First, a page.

|A mother gets consultation service on HIV/AIDS prevention in the northern mountainous Son La Province. A lack of knowledge about HIV/AIDS is one of the biggest causes of cases in the province. — Photo tiengchuong.vn
SON LA (VNS) — A lack of knowledge about HIV/AIDS is one of the biggest causes of cases in the northern mountainous province of Son La.
A 33-year-old local woman, who asked to keep her name anonymous, did not know what HIV/AIDS was and what happened to her husband when he died of the fatal disease eight years ago. She also did not think she needed to have her health checked until she suffered from continuous sickness and blurry vision.
Not until she went to a clinic and got advice from doctors did she know about transmission risks and basic knowledge on HIV/AIDS.
A situation like this is not uncommon in Son La. Many residents have been "victims" of HIV/AIDS in unexpected cases.
Tong Van Su, deputy head of Infection Department of General Hospital of Muong La District said that among the ten HIV infected children under treatment at the hospital, there is a child who tested positive for HIV after sucking breast milk of the aunt when the mother was away.
Even the child's aunt did not know she was living with HIV.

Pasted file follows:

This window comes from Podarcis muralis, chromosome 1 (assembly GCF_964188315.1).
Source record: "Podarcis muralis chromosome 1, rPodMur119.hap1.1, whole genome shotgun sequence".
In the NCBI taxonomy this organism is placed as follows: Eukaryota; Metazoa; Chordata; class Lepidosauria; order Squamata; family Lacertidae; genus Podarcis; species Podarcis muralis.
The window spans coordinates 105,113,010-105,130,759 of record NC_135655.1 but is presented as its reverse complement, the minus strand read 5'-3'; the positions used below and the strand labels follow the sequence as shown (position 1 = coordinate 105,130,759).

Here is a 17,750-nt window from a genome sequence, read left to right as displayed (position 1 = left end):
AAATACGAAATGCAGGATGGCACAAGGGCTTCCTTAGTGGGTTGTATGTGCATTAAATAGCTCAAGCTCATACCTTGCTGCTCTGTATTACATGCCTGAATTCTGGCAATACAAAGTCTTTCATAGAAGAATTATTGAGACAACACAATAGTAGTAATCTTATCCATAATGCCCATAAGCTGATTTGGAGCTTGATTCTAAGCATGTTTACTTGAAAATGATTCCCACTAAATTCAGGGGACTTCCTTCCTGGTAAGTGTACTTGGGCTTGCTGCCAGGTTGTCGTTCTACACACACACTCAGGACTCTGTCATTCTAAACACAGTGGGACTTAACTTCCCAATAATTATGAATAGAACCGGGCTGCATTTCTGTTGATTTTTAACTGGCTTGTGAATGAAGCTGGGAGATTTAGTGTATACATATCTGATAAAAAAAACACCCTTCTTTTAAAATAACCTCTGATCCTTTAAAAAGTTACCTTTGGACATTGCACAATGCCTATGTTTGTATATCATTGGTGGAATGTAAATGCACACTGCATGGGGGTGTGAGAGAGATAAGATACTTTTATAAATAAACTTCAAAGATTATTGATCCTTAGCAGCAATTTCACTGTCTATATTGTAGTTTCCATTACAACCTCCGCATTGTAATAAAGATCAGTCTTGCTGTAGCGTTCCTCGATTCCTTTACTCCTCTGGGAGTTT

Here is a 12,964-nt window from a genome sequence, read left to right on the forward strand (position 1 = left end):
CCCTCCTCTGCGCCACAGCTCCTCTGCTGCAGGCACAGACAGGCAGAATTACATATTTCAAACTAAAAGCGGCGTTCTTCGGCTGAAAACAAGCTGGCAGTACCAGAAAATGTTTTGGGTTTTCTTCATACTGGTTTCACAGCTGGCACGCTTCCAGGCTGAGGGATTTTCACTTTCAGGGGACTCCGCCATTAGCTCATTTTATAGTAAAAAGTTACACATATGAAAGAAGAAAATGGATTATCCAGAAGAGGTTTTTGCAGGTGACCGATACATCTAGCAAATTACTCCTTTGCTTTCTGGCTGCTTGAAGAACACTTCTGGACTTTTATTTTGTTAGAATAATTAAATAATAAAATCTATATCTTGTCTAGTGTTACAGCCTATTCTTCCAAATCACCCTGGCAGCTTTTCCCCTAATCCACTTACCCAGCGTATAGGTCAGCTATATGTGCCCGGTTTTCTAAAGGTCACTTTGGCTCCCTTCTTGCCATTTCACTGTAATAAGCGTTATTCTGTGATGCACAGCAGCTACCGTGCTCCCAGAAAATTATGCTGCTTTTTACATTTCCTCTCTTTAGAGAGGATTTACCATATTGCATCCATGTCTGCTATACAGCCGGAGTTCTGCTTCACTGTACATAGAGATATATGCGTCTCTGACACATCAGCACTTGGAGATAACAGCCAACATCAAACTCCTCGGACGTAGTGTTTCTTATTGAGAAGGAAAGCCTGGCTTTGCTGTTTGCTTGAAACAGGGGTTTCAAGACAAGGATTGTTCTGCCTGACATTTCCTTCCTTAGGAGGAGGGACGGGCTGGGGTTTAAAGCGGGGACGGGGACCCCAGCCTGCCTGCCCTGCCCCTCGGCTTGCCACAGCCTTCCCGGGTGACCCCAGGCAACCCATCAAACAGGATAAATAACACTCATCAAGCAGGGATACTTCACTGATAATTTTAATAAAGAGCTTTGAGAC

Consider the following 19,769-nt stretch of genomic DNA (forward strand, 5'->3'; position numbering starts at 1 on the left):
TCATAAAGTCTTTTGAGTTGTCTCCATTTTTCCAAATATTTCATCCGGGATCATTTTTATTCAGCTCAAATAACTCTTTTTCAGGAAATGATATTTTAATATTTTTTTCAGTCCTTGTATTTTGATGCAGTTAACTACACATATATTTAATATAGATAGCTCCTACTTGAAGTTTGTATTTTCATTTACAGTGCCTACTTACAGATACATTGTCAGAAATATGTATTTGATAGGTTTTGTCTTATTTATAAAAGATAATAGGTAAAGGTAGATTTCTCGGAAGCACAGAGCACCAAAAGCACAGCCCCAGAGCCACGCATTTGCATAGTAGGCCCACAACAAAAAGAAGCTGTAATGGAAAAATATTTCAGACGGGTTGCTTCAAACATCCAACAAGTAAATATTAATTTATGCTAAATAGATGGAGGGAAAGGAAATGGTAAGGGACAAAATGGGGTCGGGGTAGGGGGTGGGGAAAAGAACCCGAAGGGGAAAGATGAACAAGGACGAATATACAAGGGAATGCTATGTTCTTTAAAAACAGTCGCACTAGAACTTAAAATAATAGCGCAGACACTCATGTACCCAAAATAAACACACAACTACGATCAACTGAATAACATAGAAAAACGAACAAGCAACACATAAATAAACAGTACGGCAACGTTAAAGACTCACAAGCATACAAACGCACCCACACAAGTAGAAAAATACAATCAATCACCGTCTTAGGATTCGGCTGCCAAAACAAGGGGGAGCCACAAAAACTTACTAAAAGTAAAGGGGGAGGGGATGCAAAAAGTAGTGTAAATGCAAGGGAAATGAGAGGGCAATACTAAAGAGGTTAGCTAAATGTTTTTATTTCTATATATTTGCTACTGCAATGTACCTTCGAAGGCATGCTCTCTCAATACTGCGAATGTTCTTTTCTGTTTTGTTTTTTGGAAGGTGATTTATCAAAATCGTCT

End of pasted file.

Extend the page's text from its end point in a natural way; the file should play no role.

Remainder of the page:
HIV/AIDS now not only focuses in the province's urban areas but tends to spread to mountainous areas where travelling by vehicles is difficult and the information level remains low. Meanwhile, drug smuggling and abusing were popular, especially in border areas, said Son La's HIV/AIDS Prevention Centre Director Dam Van Huong.
About 10,500 HIV/AIDS carriers have been reported in the province so far, according to the provincial HIV/AIDS control and prevention centre.
In the first ten months of this year, the province diagnosed 405 HIV infected cases. Up to 525 cases have developed full-blown AIDS and 110 people have died of AIDS. The majority of HIV infected cases belong to patients aged 20 to 39.
Cases with women and children are reportedly on the increase. It is estimated that in 2020, the number of females infected will make up 55 per cent of the total while the figure on children is predicted to reach roughly 11 per cent.
Huong said that facing these statistics, the province was striving to eradicate the epidemic. However, HIV/AIDS fighting and prevention in the province had faced many difficulties, he said, adding that many infected cases were diagnosed too late, which is one of the reasons for the rapid spread of the disease.
A shortage of employees to monitor patients had also limited efforts to prevent HIV/AIDS, he said.
Many infected children living in remote mountain areas have faced great difficulties in accessing health care services, which pose challenges to predicting infected cases as well as treatment and caring of anti-retroviral (ARV) therapy.
The governmental health programme in the province, which encourages the use of methadone therapy to curb drug addicts' reliance on certain drugs through 2020 has been slowly implemented and has faced obstacles.
About 6,000 drug addicts are expected to be under treatment under this programme, however, until now, only about 10 per cent are under treatment. — VNS